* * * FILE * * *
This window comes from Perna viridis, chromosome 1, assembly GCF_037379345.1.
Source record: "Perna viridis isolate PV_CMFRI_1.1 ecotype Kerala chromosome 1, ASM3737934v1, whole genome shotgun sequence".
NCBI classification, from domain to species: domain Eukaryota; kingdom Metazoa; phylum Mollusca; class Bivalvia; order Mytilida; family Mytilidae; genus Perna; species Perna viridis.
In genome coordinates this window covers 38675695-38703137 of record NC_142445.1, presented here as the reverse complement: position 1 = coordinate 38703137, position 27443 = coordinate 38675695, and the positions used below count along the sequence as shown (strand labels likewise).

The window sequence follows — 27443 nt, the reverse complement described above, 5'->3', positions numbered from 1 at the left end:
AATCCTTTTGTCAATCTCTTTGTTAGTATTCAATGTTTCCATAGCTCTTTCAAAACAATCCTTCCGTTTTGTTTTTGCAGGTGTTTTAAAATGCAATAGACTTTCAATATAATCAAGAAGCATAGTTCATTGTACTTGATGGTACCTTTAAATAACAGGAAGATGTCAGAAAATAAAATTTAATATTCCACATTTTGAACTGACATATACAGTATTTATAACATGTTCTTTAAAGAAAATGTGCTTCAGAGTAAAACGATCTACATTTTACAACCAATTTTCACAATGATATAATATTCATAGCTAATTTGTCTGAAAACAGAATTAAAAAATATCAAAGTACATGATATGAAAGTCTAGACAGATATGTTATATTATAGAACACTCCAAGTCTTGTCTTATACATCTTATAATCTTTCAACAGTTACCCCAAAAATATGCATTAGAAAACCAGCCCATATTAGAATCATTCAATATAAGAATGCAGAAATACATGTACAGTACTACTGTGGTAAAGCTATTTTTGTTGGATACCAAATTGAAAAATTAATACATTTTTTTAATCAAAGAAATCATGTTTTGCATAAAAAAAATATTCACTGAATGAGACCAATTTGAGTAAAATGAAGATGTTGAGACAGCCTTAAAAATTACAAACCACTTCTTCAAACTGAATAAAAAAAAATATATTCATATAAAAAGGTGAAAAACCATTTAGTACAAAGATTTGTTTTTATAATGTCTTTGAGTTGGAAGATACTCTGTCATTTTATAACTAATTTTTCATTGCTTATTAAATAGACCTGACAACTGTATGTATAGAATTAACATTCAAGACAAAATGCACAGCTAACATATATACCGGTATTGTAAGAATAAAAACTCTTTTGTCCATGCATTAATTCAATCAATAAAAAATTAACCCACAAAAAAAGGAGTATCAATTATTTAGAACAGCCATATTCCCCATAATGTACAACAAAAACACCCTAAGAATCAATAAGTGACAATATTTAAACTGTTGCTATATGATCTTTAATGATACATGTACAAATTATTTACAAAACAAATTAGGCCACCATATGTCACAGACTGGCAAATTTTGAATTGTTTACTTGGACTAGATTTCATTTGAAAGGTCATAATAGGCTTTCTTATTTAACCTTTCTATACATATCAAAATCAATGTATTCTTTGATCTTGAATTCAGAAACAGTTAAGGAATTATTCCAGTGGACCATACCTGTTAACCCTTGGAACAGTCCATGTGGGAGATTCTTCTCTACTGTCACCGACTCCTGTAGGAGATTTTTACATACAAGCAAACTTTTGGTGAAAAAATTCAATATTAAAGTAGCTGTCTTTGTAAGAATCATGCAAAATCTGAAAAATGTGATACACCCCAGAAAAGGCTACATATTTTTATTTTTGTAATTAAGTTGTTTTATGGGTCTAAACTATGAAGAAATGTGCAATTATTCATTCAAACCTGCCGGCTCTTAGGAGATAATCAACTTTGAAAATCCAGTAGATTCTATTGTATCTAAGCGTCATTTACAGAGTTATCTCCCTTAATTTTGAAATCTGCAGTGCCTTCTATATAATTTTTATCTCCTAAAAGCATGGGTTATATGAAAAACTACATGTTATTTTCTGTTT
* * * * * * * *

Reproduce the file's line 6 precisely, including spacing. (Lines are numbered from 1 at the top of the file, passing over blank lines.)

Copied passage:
AATCCTTTTGTCAATCTCTTTGTTAGTATTCAATGTTTCCATAGCTCTTTCAAAACAATCCTTCCGTTTTGTTTTTGCAGGTGTTTTAAAATGCAATAGACTTTCAATATAATCAAGAAGCATAGTTCATTGTACTTGATGGTACCTTTAAATAACAGGAAGATGTCAGAAAATAAAATTTAATATTCCACATTTTGAACTGACATATACAGTATTTATAACATGTTCTTTAAAGAAAATGTGCTTCAGAGTAAAACGATCTACATTTTACAACCAATTTTCACAATGATATAATATTCATAGCTAATTTGTCTGAAAACAGAATTAAAAAATATCAAAGTACATGATATGAAAGTCTAGACAGATATGTTATATTATAGAACACTCCAAGTCTTGTCTTATACATCTTATAATCTTTCAACAGTTACCCCAAAAATATGCATTAGAAAACCAGCCCATATTAGAATCATTCAATATAAGAATGCAGAAATACATGTACAGTACTACTGTGGTAAAGCTATTTTTGTTGGATACCAAATTGAAAAATTAATACATTTTTTTAATCAAAGAAATCATGTTTTGCATAAAAAAAATATTCACTGAATGAGACCAATTTGAGTAAAATGAAGATGTTGAGACAGCCTTAAAAATTACAAACCACTTCTTCAAACTGAATAAAAAAAAATATATTCATATAAAAAGGTGAAAAACCATTTAGTACAAAGATTTGTTTTTATAATGTCTTTGAGTTGGAAGATACTCTGTCATTTTATAACTAATTTTTCATTGCTTATTAAATAGACCTGACAACTGTATGTATAGAATTAACATTCAAGACAAAATGCACAGCTAACATATATACCGGTATTGTAAGAATAAAAACTCTTTTGTCCATGCATTAATTCAATCAATAAAAAATTAACCCACAAAAAAAGGAGTATCAATTATTTAGAACAGCCATATTCCCCATAATGTACAACAAAAACACCCTAAGAATCAATAAGTGACAATATTTAAACTGTTGCTATATGATCTTTAATGATACATGTACAAATTATTTACAAAACAAATTAGGCCACCATATGTCACAGACTGGCAAATTTTGAATTGTTTACTTGGACTAGATTTCATTTGAAAGGTCATAATAGGCTTTCTTATTTAACCTTTCTATACATATCAAAATCAATGTATTCTTTGATCTTGAATTCAGAAACAGTTAAGGAATTATTCCAGTGGACCATACCTGTTAACCCTTGGAACAGTCCATGTGGGAGATTCTTCTCTACTGTCACCGACTCCTGTAGGAGATTTTTACATACAAGCAAACTTTTGGTGAAAAAATTCAATATTAAAGTAGCTGTCTTTGTAAGAATCATGCAAAATCTGAAAAATGTGATACACCCCAGAAAAGGCTACATATTTTTATTTTTGTAATTAAGTTGTTTTATGGGTCTAAACTATGAAGAAATGTGCAATTATTCATTCAAACCTGCCGGCTCTTAGGAGATAATCAACTTTGAAAATCCAGTAGATTCTATTGTATCTAAGCGTCATTTACAGAGTTATCTCCCTTAATTTTGAAATCTGCAGTGCCTTCTATATAATTTTTATCTCCTAAAAGCATGGGTTATATGAAAAACTACATGTTATTTTCTGTTT